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Dinner and books

Postby KristinRuhle » Sat Apr 01, 2006 6:57 pm

Name: Kristin Ruhl
Source: unca20060606.htm
If Harlan is so Capital-G Great that dining with him would be worth $5000 then all of his work would STILL BE IN PRINT!! Sigh, we can dream, right? Money never made anyone a good dinner companion though. There's a lot of assholes out there who have money!

Literary afterlife can be Heaven or Hell, and while later generations do sometimes appreciate works published against the authors' dying wishes, a LOT of posthumous stuff...especially these, well, crap. The estate just cashes in on the "franchise" or "known naem" and keeps profiting forever and ever, printing everything the Author Himself wrote on the back of a paper napkin as if it were holy writ. Maybe literary-afterlife-as-Heaven is really a thing of the past -from before publishing became so profit driven.

I'm reminded of a Scientology/Battlefield Earth billboard I saw once - "22 Bestsellers and More to Come!" My friend said, "He (L. Ron Hubbard) writes a lot of books for a dead guy!"


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Not true

Postby Moderator » Sat Apr 01, 2006 8:30 pm

Name: Steve Barber
Source: unca20060606.htm
Perhaps I'm misinterpreting, Kristin, but that was a rather cheap shot you just took (this coming from a person who tries at every turn to discuss issues and avoid direct confrontations on this board).

Personally, I'd be hard-pressed to identify much of ANYbody I could afford to spend that amount of change on in exchange for dinner. It has more to do with my own financial situation than with the partner, any partner, who I would be paying for the privilege.

On the other hand, the vast majority of the humans on this planet have interesting stories to tell, and if flush enough there are few I would not be intrigued in hearing and paying large amounts in the process. I would (again, personally) list artists -- particularly writers -- towards the top of the list, well ahead of luminaries in both business and politics.

And of the artists, an evening with the Ellisons would be one of the highlights.

Apologies for the direct and not ethereal response, but this one just simply annoyed me. (And if I misread, please correct my error.)

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Alex Jay Berman
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Postby Alex Jay Berman » Sat Apr 01, 2006 9:00 pm

Name: Alex Jay Berman
Source: unca20060606.htm
Busy, busy, busy. I've been stuck neck-deep in special-interest lobbying stuff (the GOOD kind) of late, but upon seeing this, I just had to share:

There is now going to be an Octavia E. Butler Memorial Scholarship to Clarion for writers of color. I think it's a good idea; people of stripes other than white are woefully underrepresented in the speculative fiction field, both as creators and as fans.

PUBLISH-AFTER-PERISH: I'm of two minds on this one. On the one hand, I see the callous strip-mining of a good many artists' graves, yet on the other, I am thankful for the publication of unfinished works such as The Mystery of Edwin drood, or Steinbeck's versions of the Knights of the Round Table stories, or other pieces which don't immediately spring to mind.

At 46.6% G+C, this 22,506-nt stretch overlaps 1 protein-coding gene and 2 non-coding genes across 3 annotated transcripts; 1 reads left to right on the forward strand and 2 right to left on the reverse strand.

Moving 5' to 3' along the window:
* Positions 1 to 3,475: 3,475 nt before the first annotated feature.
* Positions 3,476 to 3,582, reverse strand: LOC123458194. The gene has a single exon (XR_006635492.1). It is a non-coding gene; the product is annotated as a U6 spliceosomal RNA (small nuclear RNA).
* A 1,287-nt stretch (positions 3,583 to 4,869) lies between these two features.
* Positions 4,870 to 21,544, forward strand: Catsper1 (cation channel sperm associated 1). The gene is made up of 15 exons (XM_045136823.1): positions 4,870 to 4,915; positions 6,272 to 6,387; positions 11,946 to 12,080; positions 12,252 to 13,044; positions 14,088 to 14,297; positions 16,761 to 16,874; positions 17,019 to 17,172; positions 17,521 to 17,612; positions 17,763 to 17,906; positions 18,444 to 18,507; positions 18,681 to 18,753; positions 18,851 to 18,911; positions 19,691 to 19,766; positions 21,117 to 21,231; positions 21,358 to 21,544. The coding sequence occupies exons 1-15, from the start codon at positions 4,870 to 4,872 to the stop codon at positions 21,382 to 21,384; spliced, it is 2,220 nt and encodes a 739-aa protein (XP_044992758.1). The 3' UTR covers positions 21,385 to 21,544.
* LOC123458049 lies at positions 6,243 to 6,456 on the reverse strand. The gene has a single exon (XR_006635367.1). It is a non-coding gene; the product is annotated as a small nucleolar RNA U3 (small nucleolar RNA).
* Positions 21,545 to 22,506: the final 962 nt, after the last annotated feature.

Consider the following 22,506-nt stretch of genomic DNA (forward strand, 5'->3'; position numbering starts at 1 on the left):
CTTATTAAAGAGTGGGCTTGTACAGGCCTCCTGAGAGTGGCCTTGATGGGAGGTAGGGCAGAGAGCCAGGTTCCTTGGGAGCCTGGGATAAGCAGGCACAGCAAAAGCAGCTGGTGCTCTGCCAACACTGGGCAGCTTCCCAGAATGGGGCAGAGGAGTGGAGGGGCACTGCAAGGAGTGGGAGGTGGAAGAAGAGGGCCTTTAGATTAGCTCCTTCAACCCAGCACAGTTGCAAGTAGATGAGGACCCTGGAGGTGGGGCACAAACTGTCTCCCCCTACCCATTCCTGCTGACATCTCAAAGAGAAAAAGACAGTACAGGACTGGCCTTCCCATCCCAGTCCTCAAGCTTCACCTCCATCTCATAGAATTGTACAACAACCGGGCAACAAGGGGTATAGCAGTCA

Too, the unpublished and unfinished works of many great writers have provided us with more of an insight into what they were like and what their creative process was like.

Lastly, I really enjoy collected books of letters, from G.B. Shaw to Heinlein to Twain to Groucho, and because of this, the idea of burning all one's papers horrifies me. In the end, though, it's all up to the person who CREATED the writings.

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Postby Jack Skillingstead » Sat Apr 01, 2006 9:25 pm

Name: Jack Skillingstead
Source: unca20060606.htm
HARLAN, yes I wouldn't miss it for anything. Will be arriving on Thursday. By the way, I think it was the hallway outside the SFWA suite where we talked. I had a bottle of beer in my hand, kind of taking the bar with me. No televisions, though.

Kim Smith


Postby Kim Smith » Sun Apr 02, 2006 1:18 am

Name: Kim Smith
Source: unca20060606.htm
Will you be there Harlan? If yes, will you be receiving guests/idolatry(homage?) from the denizens of the Art Deco Dining lounge who manifest themselves at LA Con IV?

I almost won dinner with you in an auction on KPFK twenty years ago. Can I put that in my official biography someday? "In 1986 Kim Smith nearly had dinner with Harlan Ellison, sui generis. It was the closest Smith ever came to a moral epiphany of life changing quality. Everythng was downhill afterwards, excepting possibly his purported liaison with the woman not named Yolanda."

Of course an HE encounter at LA Con IV would require extensive rewriting of the above future Wikipedia entry.

Yr. Fan, Kim O. Smith AKA Robert A. Wells

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Postby wcf42 » Sun Apr 02, 2006 2:35 am

Name: William C. Francis
Source: unca20060606.htm
Harlan and Susan,
Open invitation:
Never mind auctions.
if you should ever find yourself in the vicinity of Brunswick, I would love to invite you both to join me and my wife for dinner. There is a restaurant in the downtown area of our boondocks town that I would love to share with you. The owner/chef used to own the Indigo Grill in Atlanta. I am sure that I could get our mutual friends Jack and Maureen McDevitt to join us with enough lead time.

If I should ever be conned into hosting another con here (such as the two DSC Beachcons on Jekyll Island I chaired), you would be my first choice as guests of honor. If that were to happen, it might be by invitation only and might happen if and only if I can fund it personally without any expectation of having a minimum attendance. Might cost me more $ but it would certainly be less stress and more fun.
This is not to say that, were this to happen (check weather reports in Hell for snow or other extreme cold conditions) that I would not be willing to accept donations.

Everyone else here in the pavilion:

My previous encounters with Harlan and Susan: